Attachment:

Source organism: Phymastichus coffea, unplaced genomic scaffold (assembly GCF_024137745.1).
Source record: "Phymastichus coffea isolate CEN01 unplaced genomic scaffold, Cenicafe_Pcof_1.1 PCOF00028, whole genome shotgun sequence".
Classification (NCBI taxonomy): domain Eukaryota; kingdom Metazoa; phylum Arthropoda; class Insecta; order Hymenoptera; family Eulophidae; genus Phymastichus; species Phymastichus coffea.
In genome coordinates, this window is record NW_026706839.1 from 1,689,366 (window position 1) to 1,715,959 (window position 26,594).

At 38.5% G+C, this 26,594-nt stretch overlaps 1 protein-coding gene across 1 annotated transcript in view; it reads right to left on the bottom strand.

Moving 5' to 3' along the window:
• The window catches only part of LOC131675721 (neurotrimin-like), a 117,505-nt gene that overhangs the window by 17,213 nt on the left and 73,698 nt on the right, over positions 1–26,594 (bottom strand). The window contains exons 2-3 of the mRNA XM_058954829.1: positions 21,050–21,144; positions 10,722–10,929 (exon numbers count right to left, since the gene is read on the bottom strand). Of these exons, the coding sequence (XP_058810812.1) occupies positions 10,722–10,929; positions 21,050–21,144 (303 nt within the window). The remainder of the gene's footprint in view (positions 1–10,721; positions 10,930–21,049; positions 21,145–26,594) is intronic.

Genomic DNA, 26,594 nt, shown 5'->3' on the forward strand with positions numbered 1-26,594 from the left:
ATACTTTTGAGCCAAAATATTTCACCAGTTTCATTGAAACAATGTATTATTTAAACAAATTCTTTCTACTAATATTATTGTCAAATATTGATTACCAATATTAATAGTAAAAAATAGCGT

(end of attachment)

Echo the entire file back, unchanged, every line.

Source organism: Phymastichus coffea, unplaced genomic scaffold (assembly GCF_024137745.1).
Source record: "Phymastichus coffea isolate CEN01 unplaced genomic scaffold, Cenicafe_Pcof_1.1 PCOF00028, whole genome shotgun sequence".
Classification (NCBI taxonomy): domain Eukaryota; kingdom Metazoa; phylum Arthropoda; class Insecta; order Hymenoptera; family Eulophidae; genus Phymastichus; species Phymastichus coffea.
In genome coordinates, this window is record NW_026706839.1 from 1,689,366 (window position 1) to 1,715,959 (window position 26,594).

At 38.5% G+C, this 26,594-nt stretch overlaps 1 protein-coding gene across 1 annotated transcript in view; it reads right to left on the bottom strand.

Moving 5' to 3' along the window:
• The window catches only part of LOC131675721 (neurotrimin-like), a 117,505-nt gene that overhangs the window by 17,213 nt on the left and 73,698 nt on the right, over positions 1–26,594 (bottom strand). The window contains exons 2-3 of the mRNA XM_058954829.1: positions 21,050–21,144; positions 10,722–10,929 (exon numbers count right to left, since the gene is read on the bottom strand). Of these exons, the coding sequence (XP_058810812.1) occupies positions 10,722–10,929; positions 21,050–21,144 (303 nt within the window). The remainder of the gene's footprint in view (positions 1–10,721; positions 10,930–21,049; positions 21,145–26,594) is intronic.

Genomic DNA, 26,594 nt, shown 5'->3' on the forward strand with positions numbered 1-26,594 from the left:
ATACTTTTGAGCCAAAATATTTCACCAGTTTCATTGAAACAATGTATTATTTAAACAAATTCTTTCTACTAATATTATTGTCAAATATTGATTACCAATATTAATAGTAAAAAATAGCGT